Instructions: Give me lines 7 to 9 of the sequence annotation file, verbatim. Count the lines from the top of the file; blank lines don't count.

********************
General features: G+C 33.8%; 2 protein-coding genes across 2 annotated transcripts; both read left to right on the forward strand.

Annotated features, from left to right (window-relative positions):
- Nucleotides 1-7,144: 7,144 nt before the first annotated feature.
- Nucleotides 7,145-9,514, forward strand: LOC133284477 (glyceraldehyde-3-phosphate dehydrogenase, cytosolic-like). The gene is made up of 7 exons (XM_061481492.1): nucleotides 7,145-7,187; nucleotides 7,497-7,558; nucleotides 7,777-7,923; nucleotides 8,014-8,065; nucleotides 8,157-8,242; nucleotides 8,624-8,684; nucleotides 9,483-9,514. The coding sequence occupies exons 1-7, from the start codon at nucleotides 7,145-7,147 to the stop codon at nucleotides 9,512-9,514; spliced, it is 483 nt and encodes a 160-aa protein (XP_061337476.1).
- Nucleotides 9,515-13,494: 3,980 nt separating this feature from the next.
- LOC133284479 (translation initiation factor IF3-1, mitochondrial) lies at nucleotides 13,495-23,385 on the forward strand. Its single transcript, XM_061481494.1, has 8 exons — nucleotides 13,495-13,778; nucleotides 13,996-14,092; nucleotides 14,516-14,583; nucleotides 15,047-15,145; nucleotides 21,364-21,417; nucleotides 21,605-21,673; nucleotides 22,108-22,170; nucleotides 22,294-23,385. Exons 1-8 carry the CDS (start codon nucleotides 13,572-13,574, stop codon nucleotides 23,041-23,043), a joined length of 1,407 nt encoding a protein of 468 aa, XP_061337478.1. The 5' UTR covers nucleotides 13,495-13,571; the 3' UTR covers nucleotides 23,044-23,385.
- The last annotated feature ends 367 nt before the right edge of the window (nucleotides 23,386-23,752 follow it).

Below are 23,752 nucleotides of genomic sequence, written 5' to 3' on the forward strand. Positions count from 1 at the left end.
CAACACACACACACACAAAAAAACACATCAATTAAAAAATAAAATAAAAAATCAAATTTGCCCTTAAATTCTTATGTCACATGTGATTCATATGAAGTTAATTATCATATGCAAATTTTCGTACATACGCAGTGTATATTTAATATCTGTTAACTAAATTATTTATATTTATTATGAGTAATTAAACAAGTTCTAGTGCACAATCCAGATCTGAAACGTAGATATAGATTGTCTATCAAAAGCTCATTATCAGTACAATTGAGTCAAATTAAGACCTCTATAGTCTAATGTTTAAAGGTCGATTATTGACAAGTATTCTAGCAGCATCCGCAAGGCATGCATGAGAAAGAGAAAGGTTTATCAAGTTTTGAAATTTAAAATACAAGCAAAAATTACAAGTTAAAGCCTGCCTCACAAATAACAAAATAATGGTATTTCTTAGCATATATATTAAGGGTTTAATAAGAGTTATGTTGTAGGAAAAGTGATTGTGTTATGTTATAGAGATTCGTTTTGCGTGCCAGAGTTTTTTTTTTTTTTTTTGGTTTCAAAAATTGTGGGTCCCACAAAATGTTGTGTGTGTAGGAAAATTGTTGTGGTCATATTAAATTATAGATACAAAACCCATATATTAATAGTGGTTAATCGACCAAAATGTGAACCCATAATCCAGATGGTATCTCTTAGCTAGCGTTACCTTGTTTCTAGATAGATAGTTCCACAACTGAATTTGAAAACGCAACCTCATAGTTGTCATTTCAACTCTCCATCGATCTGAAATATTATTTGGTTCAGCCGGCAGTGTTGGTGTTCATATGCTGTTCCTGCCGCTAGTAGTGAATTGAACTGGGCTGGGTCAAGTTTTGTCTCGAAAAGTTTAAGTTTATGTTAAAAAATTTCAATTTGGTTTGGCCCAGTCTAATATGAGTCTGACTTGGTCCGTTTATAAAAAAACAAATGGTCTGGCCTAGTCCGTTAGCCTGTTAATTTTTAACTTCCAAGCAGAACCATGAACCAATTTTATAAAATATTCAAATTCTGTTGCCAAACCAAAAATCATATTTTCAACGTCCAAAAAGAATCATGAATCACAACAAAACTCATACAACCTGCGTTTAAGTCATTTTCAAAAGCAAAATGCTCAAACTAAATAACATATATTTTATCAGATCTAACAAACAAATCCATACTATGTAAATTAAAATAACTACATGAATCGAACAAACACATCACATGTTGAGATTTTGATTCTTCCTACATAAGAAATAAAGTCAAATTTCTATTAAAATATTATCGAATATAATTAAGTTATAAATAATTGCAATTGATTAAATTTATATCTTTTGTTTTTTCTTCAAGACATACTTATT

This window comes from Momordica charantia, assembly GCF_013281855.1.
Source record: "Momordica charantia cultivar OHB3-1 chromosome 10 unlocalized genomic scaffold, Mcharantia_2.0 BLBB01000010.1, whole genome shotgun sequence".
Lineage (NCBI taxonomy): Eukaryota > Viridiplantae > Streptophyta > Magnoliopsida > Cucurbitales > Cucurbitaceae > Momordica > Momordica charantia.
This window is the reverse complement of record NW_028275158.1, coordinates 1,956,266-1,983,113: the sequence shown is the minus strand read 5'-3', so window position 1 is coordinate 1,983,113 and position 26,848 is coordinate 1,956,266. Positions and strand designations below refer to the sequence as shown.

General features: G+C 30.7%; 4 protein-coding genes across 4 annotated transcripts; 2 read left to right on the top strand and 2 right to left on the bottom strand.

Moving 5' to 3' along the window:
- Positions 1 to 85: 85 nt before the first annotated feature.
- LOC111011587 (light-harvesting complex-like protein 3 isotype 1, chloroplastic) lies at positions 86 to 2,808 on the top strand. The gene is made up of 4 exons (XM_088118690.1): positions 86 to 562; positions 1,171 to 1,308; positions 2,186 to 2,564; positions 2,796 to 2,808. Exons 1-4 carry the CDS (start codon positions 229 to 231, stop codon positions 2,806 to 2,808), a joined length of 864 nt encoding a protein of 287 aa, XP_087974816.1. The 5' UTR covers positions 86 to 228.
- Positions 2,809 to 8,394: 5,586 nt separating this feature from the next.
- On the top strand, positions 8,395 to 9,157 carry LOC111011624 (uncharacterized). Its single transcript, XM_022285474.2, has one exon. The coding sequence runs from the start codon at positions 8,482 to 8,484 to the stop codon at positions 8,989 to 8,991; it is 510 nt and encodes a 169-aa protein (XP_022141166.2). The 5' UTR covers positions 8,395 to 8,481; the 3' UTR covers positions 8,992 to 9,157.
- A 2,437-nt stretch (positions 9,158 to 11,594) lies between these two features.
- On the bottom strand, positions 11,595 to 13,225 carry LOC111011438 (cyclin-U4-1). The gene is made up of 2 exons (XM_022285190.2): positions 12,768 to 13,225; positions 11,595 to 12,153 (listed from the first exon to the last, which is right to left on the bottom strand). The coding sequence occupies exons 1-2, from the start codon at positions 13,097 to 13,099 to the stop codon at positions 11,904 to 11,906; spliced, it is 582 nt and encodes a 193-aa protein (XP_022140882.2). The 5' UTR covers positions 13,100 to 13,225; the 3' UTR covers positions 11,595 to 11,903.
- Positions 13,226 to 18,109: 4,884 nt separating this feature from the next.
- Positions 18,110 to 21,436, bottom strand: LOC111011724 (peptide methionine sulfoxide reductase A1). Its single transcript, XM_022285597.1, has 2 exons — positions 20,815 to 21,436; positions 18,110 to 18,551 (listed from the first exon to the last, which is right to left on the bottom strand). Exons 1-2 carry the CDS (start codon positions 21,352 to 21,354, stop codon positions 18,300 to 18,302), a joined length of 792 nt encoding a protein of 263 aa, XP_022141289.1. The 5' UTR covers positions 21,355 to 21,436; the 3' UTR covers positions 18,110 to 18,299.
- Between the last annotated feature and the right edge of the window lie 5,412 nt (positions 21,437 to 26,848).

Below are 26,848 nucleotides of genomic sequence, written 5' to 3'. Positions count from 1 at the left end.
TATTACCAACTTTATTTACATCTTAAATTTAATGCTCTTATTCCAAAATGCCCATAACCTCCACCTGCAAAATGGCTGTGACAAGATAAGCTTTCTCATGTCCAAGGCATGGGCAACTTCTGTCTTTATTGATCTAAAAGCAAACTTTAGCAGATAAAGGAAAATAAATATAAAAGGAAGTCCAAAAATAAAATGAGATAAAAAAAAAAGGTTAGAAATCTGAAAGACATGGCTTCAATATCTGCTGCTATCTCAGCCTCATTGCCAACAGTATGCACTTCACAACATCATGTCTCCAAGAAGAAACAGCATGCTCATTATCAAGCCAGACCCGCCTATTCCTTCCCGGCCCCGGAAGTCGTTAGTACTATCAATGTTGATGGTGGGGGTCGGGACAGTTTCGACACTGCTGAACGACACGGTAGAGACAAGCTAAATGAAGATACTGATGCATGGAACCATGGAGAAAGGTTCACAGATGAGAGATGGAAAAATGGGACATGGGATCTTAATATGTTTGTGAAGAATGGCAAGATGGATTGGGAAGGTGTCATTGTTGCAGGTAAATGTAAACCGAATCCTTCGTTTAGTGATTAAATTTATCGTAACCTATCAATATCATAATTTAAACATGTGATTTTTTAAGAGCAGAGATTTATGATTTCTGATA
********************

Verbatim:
- The last annotated feature ends 367 nt before the right edge of the window (nucleotides 23,386-23,752 follow it).

Below are 23,752 nucleotides of genomic sequence, written 5' to 3' on the forward strand. Positions count from 1 at the left end.
CAACACACACACACACAAAAAAACACATCAATTAAAAAATAAAATAAAAAATCAAATTTGCCCTTAAATTCTTATGTCACATGTGATTCATATGAAGTTAATTATCATATGCAAATTTTCGTACATACGCAGTGTATATTTAATATCTGTTAACTAAATTATTTATATTTATTATGAGTAATTAAACAAGTTCTAGTGCACAATCCAGATCTGAAACGTAGATATAGATTGTCTATCAAAAGCTCATTATCAGTACAATTGAGTCAAATTAAGACCTCTATAGTCTAATGTTTAAAGGTCGATTATTGACAAGTATTCTAGCAGCATCCGCAAGGCATGCATGAGAAAGAGAAAGGTTTATCAAGTTTTGAAATTTAAAATACAAGCAAAAATTACAAGTTAAAGCCTGCCTCACAAATAACAAAATAATGGTATTTCTTAGCATATATATTAAGGGTTTAATAAGAGTTATGTTGTAGGAAAAGTGATTGTGTTATGTTATAGAGATTCGTTTTGCGTGCCAGAGTTTTTTTTTTTTTTTTTGGTTTCAAAAATTGTGGGTCCCACAAAATGTTGTGTGTGTAGGAAAATTGTTGTGGTCATATTAAATTATAGATACAAAACCCATATATTAATAGTGGTTAATCGACCAAAATGTGAACCCATAATCCAGATGGTATCTCTTAGCTAGCGTTACCTTGTTTCTAGATAGATAGTTCCACAACTGAATTTGAAAACGCAACCTCATAGTTGTCATTTCAACTCTCCATCGATCTGAAATATTATTTGGTTCAGCCGGCAGTGTTGGTGTTCATATGCTGTTCCTGCCGCTAGTAGTGAATTGAACTGGGCTGGGTCAAGTTTTGTCTCGAAAAGTTTAAGTTTATGTTAAAAAATTTCAATTTGGTTTGGCCCAGTCTAATATGAGTCTGACTTGGTCCGTTTATAAAAAAACAAATGGTCTGGCCTAGTCCGTTAGCCTGTTAATTTTTAACTTCCAAGCAGAACCATGAACCAATTTTATAAAATATTCAAATTCTGTTGCCAAACCAAAAATCATATTTTCAACGTCCAAAAAGAATCATGAATCACAACAAAACTCATACAACCTGCGTTTAAGTCATTTTCAAAAGCAAAATGCTCAAACTAAATAACATATATTTTATCAGATCTAACAAACAAATCCATACTATGTAAATTAAAATAACTACATGAATCGAACAAACACATCACATGTTGAGATTTTGATTCTTCCTACATAAGAAATAAAGTCAAATTTCTATTAAAATATTATCGAATATAATTAAGTTATAAATAATTGCAATTGATTAAATTTATATCTTTTGTTTTTTCTTCAAGACATACTTATT